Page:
I started loving and respecting myself more" | Story of a last stage cancer survivor

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Mother, guide, gamer...Farida Rizwan wears numerous caps with panache. Still, she owns a queen size crown and that is of a survivor. She is the fourth individual from her family to be determined to have malignancy. Her dad was tormented in 1992, her sister in 1994, and her diagnosis occurred in 1996. 10 years later her mom capitulated to breast cancer.

 Let’s see how she overcame her tragic life.

 "I was diagnosed in 1996. My son was four, and my daughter just 11 months", she explains. "The worst part of cancer was the timing. My dad had recovered from Hodgkin Lymphoma in 1992. My sister was in the terminal stage of breast cancer. I struggling to cope work my daughter's diagnosis since she was identified with multiple disabilities."

It was only accidentally that Farida discovered a lump in her breast while breastfeeding her daughter. "Though I panicked, I calmed down soon rubbishing it as hardened milk," Farida reminisces. "A week later, I could feel the lump more clearly while having a bath, and it needed attention. I could sense it was not a natural part of my body."

When Farida went for a biopsy, the diagnosis revealed that she had a 3rd stage Infiltrating ductal carcinoma. "I think my initial response was a shock, which was immediately replaced by my desperation to stay alive for my children", she reveals.

"My question to my doctor was not the typical will I die or something but "what should I do to survive this?" I told him that I was willing to compromise the quality of life for quantity," Farida says, revealing her vitality and the determination with which she was prepared to fight the disease.

But things were not in her favour. Farida had been running a canteen at the Bangalore Children's Hospital and Research Centre but lost her job when she was diagnosed. Things weren't any better on the home front either. "My family members were already broken, and could not take another onslaught of cancer. Two months later, we lost my sister to cancer, and it was utter chaos after that", she says.

"My husband was neither supportive--especially as a shoulder I could lean on, or as a father to my children--nor with the financial easing of burden," she adds. So how did this mother of two young children manage a serious illness and provide for her kids? By facing her struggles head-on, of course.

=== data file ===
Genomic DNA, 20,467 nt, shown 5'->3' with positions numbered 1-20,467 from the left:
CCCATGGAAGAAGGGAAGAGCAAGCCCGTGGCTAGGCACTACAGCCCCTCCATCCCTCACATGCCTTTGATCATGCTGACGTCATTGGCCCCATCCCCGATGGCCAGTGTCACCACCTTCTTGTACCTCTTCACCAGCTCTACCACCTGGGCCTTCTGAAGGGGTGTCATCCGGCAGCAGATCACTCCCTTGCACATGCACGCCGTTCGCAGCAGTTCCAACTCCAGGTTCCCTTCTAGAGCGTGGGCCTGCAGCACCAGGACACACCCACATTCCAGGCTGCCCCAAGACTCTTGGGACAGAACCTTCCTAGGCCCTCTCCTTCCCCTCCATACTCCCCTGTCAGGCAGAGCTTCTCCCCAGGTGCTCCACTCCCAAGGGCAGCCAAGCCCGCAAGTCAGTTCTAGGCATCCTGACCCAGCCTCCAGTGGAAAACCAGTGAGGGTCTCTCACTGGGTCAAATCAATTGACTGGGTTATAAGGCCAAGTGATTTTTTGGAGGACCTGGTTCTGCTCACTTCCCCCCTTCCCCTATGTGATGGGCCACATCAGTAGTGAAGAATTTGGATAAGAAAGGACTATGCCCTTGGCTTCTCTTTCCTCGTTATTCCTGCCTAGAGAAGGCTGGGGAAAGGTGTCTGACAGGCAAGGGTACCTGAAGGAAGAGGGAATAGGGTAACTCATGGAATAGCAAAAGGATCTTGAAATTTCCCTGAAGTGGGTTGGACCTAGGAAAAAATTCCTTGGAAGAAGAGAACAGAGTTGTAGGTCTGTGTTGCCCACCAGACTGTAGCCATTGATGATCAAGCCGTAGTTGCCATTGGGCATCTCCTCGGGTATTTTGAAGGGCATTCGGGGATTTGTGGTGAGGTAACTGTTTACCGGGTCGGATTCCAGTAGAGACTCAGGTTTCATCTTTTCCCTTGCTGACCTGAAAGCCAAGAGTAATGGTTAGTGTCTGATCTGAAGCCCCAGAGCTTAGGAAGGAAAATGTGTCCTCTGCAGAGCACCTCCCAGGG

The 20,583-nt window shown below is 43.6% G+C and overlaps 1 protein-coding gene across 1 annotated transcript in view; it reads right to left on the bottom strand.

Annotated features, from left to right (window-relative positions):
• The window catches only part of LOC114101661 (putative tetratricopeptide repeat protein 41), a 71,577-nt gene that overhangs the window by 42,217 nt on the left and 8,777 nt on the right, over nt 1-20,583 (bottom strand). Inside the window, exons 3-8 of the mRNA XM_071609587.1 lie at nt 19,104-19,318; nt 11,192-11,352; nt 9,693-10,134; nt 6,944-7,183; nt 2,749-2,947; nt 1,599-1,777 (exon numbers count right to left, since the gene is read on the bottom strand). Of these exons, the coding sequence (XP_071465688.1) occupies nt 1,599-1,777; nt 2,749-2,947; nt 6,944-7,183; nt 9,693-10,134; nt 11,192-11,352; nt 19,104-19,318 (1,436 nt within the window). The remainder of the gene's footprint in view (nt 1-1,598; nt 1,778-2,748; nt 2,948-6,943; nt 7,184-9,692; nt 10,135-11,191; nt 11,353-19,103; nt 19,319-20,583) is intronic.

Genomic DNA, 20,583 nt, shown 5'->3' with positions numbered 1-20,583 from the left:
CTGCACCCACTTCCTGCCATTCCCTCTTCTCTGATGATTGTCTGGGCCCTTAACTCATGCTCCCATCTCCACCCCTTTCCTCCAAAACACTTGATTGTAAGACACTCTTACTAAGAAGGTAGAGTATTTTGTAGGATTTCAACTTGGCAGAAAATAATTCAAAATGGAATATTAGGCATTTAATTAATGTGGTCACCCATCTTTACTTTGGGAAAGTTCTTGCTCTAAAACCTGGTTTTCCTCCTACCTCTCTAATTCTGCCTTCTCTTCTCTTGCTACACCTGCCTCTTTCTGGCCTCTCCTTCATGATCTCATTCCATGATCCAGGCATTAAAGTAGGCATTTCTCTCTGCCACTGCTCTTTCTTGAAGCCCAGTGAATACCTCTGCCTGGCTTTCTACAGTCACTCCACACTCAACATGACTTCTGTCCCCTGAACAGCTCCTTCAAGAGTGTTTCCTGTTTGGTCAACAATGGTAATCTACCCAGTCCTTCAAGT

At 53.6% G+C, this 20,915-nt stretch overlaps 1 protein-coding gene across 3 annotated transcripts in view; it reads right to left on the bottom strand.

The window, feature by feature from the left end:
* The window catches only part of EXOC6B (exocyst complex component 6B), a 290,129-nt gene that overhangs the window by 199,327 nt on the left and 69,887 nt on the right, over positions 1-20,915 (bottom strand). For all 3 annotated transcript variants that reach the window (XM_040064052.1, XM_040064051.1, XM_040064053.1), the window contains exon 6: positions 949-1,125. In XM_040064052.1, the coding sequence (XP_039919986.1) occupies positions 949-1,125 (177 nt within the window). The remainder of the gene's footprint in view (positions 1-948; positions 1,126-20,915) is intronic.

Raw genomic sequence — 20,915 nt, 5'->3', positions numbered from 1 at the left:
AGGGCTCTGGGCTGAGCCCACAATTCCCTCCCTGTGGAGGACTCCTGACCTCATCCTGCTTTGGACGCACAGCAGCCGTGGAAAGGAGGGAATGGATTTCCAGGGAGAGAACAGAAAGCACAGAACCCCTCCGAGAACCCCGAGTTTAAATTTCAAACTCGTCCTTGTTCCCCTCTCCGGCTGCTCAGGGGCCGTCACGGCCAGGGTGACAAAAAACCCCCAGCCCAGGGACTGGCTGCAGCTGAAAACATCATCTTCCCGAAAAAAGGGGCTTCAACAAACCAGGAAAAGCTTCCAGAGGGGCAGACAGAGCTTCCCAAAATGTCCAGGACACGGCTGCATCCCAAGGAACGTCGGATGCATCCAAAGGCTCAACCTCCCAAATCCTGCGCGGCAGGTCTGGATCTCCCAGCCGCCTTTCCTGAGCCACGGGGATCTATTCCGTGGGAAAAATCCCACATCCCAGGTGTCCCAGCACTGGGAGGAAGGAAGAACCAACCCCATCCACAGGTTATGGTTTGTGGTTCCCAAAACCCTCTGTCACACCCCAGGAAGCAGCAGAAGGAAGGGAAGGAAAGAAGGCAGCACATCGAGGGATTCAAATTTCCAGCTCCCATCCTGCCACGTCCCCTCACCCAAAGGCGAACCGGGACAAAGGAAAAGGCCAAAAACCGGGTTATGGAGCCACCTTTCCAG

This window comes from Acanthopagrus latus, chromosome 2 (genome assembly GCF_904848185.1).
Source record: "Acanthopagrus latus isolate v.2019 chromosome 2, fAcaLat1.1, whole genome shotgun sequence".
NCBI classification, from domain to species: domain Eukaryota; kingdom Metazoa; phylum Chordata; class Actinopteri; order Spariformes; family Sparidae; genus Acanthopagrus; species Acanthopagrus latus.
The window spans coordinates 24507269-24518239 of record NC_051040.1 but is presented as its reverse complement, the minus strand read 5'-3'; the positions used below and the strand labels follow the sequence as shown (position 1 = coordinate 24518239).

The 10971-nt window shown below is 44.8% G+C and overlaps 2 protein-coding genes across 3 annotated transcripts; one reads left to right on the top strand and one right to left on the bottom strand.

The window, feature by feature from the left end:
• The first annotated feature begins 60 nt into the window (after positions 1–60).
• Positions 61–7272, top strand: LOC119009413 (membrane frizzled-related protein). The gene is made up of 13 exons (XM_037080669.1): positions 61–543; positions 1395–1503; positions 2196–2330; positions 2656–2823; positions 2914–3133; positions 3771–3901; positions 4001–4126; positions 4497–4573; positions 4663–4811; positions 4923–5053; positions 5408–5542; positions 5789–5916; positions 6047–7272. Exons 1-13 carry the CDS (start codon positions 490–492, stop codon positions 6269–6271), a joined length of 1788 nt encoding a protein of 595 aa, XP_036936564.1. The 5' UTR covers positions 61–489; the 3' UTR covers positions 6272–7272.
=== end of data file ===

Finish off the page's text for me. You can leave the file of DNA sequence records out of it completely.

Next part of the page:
She went through a total radical mastectomy, and 12 doses of chemotherapy. During her treatment, Farida kept trying to work to stay financially afloat. "I travelled around Bangalore in crowded BTS buses, with my bald head, carrying my daughter and soft toys to sell them", she says. Her biggest buyers at that point of time were Helping Hands, a Bangalore-based NGO.

"I fought breast cancer with everything I had," Farida says. "I almost lost my life to chemo treatment, but was saved by timely blood transfusion." Throughout this toughest phase of her life, Farida's motivation were her two children. "I could not imagine them as helpless orphans whose mother had died of cancer," she explains.

"Neither could I imagine the pain my parents and family would feel on losing me after my sister. Somewhere deep down I also wanted to achieve something before dying", Farida adds. It took time and a lot of effort, but Farida finally defeated cancer. Her struggle with the disease changed her forever.

"I divide my life into two eras: BC and AD, that is, Before Cancer and After Diagnosis," Farida says, with her natural sense of humour shining through. "Earlier I lived life trying to fit into the roles I played. But then cancer changed me. I did not play any roles but slowly became my natural self...Whew! It was a huge relief. I valued my time with my children, and turned out to be an excellent parent."

"Back then, I did not know that I had 22 years more to live," she adds. "Before cancer, my life was like money won in the lottery. But after diagnosis, it was like hard-earned money. I started loving and respecting myself more."

It wasn't just her attitude towards her life and role that this struggle changed. "From being a PUC dropout, I took up studies again and did a masters degree in Counselling and Psychotherapy. I became financially independent, and have now started my dream project, My Giggle Garden, a pre-school and daycare centre."

Looking back, Farida feels that her struggle was worth it. As her children are slowly settling in life, she is taking time to focus on her targets. "My dream is to have a beautiful place for toddlers, where learning will be fun. I would love to spend the rest of my life doing what I love--teach and counsel to make childhood happy, as it should be."

Seeing Farida's life and struggles have motivated us for life. If you have enough determination and courage then nothing is impossible, even overcoming the 3rd stage of breast cancer.


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Written by -

Shivani Sharma